Irene as teacher

Lessons learned com­bat­ing East Coast hur­ri­cane ap­ply else­where

Modern Healthcare - - Opinions Commentary - Lee Perl­man and Su­san Walt­man Editor’s note: The full ver­sion of this commentary, with additional pho­tos, is avail­able at modern­health­care.com.

Near mid­night on Fri­day, Aug. 26, as Hur­ri­cane Irene men­aced North Carolina on its way to New York City, NYU Lan­gone Med­i­cal Cen­ter made an ur­gent call to the Greater New York Hos­pi­tal As­so­ci­a­tion’s desk at the city’s Of­fice of Emer­gency Man­age­ment. One of seven hos­pi­tals or­dered evac­u­a­tion in ad­vance of the hur­ri­cane, NYU Lan­gone des­per­ately needed to lo­cate beds for three ex­tremely ill in­ten­sive-care unit pa­tients.

Lack­ing nearby op­tions—hos­pi­tals across the re­gion had been tak­ing in evac­u­ated pa­tients and were at ca­pac­ity—GNYHA called Hart­ford Hos­pi­tal CEO Jef­frey Flaks at home, and the former New York hos­pi­tal ex­ec­u­tive ar­ranged for a helicopter to trans­port the pa­tients. When the weather grounded that plan, am­bu­lances trav­eled the 125 miles to Man­hat­tan, and by Satur­day morn­ing, all three pa­tients were in Con­necti­cut.

Hart­ford’s no-ques­tions-asked re­sponse mir­rored the heroic ef­forts of hos­pi­tals and health sys­tems that en­abled New York’s health­care com­mu­nity to over­come im­mense lo­gis­ti­cal chal­lenges and safely evac­u­ate thou­sands of hos­pi­tal and nurs­ing home pa­tients.

To be sure, the go­ing wasn’t al­ways smooth. New York City had not or­dered hos­pi­tal evac­u­a­tions in any­one’s mem­ory, and as travel be­came more dan­ger­ous, it looked as if some evac­u­a­tions would not be com­pleted. But a re­lent­less “can do” at­ti­tude, prob­lem solv­ing, tremen­dous com­mu­ni­ca­tion and co­op­er­a­tion be­tween hos­pi­tals and govern­ment agen­cies, timely lead­er­ship and a strong emer­gency pre­pared­ness in­fra­struc­ture proved de­ci­sive.

Per­haps most im­por­tant, we learned. We worked around the clock for nearly six days and took away lessons that can be ap­plied else­where.

While 9/11 re­de­fined hos­pi­tal emer­gency pre­pared­ness across the na­tion, GNYHA has al­ways de­voted sig­nif­i­cant re­sources to our hos­pi­tals’ pre­pared­ness in­fra­struc­ture and to en­sur­ing that an “all haz­ards” ap­proach en­ables them to re­spond to a wide range of emer­gen­cies. So when Irene emerged as a threat, we were ready.

Days be­fore Irene’s ar­rival—and be­fore Mayor Michael Bloomberg is­sued his “Zone A” evac­u­a­tion cov­er­ing five hos­pi­tal sites and nearly a dozen nurs­ing homes (sev­eral fa­cil­i­ties on the Rock­away Penin­sula were later or­dered to evac­u­ate as well)—hos­pi­tals were al­ready re­view­ing their in­ter­nal emer­gency pre­pared­ness check­lists for staffing plans, com­mu­ni­ca­tions sys­tems, power sys­tems, sup­ply and other re­source needs, and evac­u­a­tion and shel­ter­ing plans. GNYHA helped sev­eral hos­pi­tals ful­fill needs they iden­ti­fied be­fore Irene’s ar­rival, such as sand­bags, cots, a back-up gen­er­a­tor, emer­gency light­ing, sheets, tow­els and blan­kets.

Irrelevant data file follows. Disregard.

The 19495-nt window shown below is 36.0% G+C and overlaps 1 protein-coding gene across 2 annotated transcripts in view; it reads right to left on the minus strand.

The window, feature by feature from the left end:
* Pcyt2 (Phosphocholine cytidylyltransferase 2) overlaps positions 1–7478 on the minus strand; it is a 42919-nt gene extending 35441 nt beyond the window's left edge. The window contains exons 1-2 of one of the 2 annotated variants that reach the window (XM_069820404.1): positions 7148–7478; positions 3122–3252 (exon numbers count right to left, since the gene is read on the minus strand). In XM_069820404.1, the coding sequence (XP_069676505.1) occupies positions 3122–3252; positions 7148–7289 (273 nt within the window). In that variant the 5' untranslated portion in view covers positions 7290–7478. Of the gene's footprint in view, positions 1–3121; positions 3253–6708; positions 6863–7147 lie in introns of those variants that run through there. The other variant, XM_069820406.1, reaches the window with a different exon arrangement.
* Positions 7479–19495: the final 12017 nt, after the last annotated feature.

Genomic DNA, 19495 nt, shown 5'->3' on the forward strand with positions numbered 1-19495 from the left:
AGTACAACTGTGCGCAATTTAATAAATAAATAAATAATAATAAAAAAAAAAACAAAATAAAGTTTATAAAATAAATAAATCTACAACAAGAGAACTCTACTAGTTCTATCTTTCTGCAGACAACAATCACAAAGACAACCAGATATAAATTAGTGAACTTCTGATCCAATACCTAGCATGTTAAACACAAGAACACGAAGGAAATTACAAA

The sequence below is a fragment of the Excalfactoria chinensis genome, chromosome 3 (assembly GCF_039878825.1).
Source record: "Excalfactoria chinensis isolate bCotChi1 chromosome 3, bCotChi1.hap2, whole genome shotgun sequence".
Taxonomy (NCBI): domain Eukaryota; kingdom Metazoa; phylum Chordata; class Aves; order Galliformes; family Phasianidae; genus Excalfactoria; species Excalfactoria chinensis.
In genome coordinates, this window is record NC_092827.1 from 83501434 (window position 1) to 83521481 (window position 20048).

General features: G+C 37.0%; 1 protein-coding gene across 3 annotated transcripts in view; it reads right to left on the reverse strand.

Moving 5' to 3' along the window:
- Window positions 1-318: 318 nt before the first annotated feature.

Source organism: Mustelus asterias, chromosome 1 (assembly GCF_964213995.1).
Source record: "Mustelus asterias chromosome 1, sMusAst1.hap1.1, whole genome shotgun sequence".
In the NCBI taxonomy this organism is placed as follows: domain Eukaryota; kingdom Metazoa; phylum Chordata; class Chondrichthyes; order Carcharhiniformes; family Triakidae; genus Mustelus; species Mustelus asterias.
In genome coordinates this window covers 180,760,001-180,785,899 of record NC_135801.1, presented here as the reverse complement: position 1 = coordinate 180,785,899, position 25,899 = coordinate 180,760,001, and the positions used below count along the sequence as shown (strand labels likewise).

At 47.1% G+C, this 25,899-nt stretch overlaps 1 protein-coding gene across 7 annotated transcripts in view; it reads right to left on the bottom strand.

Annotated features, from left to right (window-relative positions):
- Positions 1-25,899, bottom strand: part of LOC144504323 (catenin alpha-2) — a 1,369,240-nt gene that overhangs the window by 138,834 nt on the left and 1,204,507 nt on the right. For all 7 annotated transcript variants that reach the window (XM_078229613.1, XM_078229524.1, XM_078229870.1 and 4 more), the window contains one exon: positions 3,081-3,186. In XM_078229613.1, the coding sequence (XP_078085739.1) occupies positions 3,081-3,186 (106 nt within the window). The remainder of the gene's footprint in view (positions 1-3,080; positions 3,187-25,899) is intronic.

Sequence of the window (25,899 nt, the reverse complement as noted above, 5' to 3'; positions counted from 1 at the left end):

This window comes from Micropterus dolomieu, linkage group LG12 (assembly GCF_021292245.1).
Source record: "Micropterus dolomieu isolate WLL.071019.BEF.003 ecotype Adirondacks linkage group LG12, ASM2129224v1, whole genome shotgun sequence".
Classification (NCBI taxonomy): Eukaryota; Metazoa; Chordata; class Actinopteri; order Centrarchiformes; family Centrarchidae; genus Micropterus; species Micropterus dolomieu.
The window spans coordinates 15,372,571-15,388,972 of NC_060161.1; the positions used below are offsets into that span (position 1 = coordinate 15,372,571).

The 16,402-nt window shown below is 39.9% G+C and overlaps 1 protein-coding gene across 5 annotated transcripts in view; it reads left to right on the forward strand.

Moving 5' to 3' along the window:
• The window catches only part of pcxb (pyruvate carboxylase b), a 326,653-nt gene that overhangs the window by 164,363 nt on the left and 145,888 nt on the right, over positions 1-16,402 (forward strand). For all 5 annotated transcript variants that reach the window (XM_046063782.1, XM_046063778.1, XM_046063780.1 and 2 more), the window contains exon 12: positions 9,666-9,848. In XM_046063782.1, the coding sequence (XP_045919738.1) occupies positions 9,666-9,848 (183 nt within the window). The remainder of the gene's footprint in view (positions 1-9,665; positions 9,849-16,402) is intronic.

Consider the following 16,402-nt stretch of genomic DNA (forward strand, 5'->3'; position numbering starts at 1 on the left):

We were re­minded of the tremen­dous value of easy-to-read check­lists, and that there’s no such thing as too much prepa­ra­tion.

No emer­gency fol­lows a script. The evac­u­a­tion or­der forced GNYHA and its mem­ber hos­pi­tals to ad­just on the fly to fa­cil­i­tate the safe and timely trans­port of thou­sands of vul­ner­a­ble hos­pi­tal pa­tients and nurs­ing home res­i­dents. From the GNYHA desk at OEM, we were in touch with our mem­bers around the clock and could help lo­cate beds for evac­uees.

While New York’s clus­tered hos­pi­tals are usu­ally re­garded as com­peti­tors, it was in the spirit of col­lab­o­ra­tion that hos­pi­tals such as the bustling Kings­brook Jewish Med­i­cal Cen­ter in Brook­lyn boldly took in more than 200 evac­u­ated pa­tients, and the North Shore-Long Is­land Jewish Health Sys­tem did the same for Staten Is­land Univer­sity Hos­pi­tal and sev­eral oth­ers. In the process, we learned that hos­pi­tals must be open to us­ing non­tra­di­tional space for evac­uees and must have plans for their care­givers to ac­com­pany pa­tients when they are evac­u­ated.

True lead­ers “lead from the front,” as demon­strated by state health Com­mis­sioner Dr. Ni­rav Shah, city health Com­mis­sioner Dr. Thomas Far­ley and OEM Com­mis­sioner Joseph Bruno. Their hands-on lead­er­ship at OEM head­quar­ters set an ex­am­ple that GNYHA, and the hos­pi­tal com­mu­nity fol­lowed. Shah called hos­pi­tals at the height of the evac­u­a­tions to en­cour­age their tired, anx­ious staffs to keep up their great work. He also gave hos­pi­tals the au­thor­ity to ex­ceed their op­er­at­ing cer­tifi­cate ca­pac­ity and take on more evac­uees.

Like the ur­gent call to Hart­ford, the power of re­la­tion­ships paid im­mense div­i­dends. In just one of many ex­am­ples, when OEM needed food for an evac­u­a­tion shel­ter, GNYHA’s busi­ness sub­sidiary, GNYHA Ven­tures, called its long­time busi­ness part­ner U.S. Food­ser­vice, which supplied to the shel­ters in less than eight hours.

In an un­cer­tain world, we can be cer­tain there will al­ways be a “next time” for hos­pi­tals to pre­pare for, and re­spond to, an emer­gency. When that time comes, we hope the lessons learned from Hur­ri­cane Irene help our fel­low hos­pi­tals to meet the chal­lenge.

GNYHA staff, with lo­cal and state health of­fi­cials, work at New York City’s Of­fice of Emer­gency Man­age­ment dur­ing Hur­ri­cane Irene.

Lee Perl­man and Su­san Walt­man are ex­ec­u­tive vice pres­i­dents of the Greater New York Hos­pi­tal As­so­ci­a­tion.

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